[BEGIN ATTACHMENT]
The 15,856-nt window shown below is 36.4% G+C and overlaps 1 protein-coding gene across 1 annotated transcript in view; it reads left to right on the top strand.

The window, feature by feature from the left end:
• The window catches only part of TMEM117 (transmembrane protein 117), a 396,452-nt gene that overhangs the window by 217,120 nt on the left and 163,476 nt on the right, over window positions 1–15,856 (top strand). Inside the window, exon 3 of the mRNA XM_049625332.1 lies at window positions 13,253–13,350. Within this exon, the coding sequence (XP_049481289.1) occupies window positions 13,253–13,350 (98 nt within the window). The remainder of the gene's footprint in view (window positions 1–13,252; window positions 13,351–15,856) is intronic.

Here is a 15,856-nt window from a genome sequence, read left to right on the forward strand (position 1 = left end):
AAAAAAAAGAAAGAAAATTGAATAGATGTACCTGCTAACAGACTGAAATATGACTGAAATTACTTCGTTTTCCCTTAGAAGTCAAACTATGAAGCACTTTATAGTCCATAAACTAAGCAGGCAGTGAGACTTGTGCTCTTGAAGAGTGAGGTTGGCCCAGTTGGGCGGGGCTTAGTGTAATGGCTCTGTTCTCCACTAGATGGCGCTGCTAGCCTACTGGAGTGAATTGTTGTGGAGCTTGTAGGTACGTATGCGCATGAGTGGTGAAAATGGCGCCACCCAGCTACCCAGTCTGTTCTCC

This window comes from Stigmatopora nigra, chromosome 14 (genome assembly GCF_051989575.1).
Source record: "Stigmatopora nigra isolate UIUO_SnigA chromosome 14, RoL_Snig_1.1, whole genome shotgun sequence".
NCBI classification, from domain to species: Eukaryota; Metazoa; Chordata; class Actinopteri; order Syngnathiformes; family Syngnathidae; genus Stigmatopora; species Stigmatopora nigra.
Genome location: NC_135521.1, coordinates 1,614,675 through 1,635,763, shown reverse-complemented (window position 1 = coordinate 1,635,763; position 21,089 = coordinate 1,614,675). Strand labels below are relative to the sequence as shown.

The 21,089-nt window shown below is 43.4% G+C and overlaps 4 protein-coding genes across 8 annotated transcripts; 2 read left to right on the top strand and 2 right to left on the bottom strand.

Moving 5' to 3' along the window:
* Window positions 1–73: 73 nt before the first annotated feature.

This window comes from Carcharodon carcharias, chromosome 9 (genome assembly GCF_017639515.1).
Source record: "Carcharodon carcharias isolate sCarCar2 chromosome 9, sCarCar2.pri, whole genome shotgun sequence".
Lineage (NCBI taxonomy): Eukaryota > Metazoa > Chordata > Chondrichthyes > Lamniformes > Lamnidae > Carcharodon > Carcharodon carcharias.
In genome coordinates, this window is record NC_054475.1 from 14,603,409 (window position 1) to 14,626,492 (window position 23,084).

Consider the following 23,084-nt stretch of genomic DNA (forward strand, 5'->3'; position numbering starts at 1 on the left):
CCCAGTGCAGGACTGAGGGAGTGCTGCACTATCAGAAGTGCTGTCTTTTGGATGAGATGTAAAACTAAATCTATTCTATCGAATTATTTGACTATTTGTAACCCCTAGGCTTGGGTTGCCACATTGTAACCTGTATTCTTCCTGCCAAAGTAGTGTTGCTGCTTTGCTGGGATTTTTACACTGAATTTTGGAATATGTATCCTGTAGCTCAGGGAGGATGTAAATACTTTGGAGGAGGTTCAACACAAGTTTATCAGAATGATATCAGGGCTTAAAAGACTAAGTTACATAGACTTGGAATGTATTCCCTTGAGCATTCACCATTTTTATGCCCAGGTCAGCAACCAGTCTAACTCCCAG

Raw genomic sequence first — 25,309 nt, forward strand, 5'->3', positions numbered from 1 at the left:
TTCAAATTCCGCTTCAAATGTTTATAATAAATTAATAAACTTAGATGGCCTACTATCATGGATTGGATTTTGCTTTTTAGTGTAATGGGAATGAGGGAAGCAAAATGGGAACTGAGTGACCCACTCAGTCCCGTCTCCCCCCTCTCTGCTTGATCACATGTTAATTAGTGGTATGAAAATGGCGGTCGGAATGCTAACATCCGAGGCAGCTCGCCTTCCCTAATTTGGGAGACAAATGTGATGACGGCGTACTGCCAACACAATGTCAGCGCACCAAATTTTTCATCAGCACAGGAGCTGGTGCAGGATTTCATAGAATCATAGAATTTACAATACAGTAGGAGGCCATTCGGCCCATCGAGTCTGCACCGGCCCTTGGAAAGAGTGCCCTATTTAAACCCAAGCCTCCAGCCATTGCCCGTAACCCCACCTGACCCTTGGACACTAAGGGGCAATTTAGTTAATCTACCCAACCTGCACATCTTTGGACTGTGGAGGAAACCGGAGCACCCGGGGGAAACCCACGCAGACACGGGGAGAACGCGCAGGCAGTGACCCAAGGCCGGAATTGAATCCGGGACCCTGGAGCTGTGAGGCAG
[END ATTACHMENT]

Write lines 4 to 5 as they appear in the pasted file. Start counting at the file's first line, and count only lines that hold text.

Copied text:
Here is a 15,856-nt window from a genome sequence, read left to right on the forward strand (position 1 = left end):
AAAAAAAAGAAAGAAAATTGAATAGATGTACCTGCTAACAGACTGAAATATGACTGAAATTACTTCGTTTTCCCTTAGAAGTCAAACTATGAAGCACTTTATAGTCCATAAACTAAGCAGGCAGTGAGACTTGTGCTCTTGAAGAGTGAGGTTGGCCCAGTTGGGCGGGGCTTAGTGTAATGGCTCTGTTCTCCACTAGATGGCGCTGCTAGCCTACTGGAGTGAATTGTTGTGGAGCTTGTAGGTACGTATGCGCATGAGTGGTGAAAATGGCGCCACCCAGCTACCCAGTCTGTTCTCC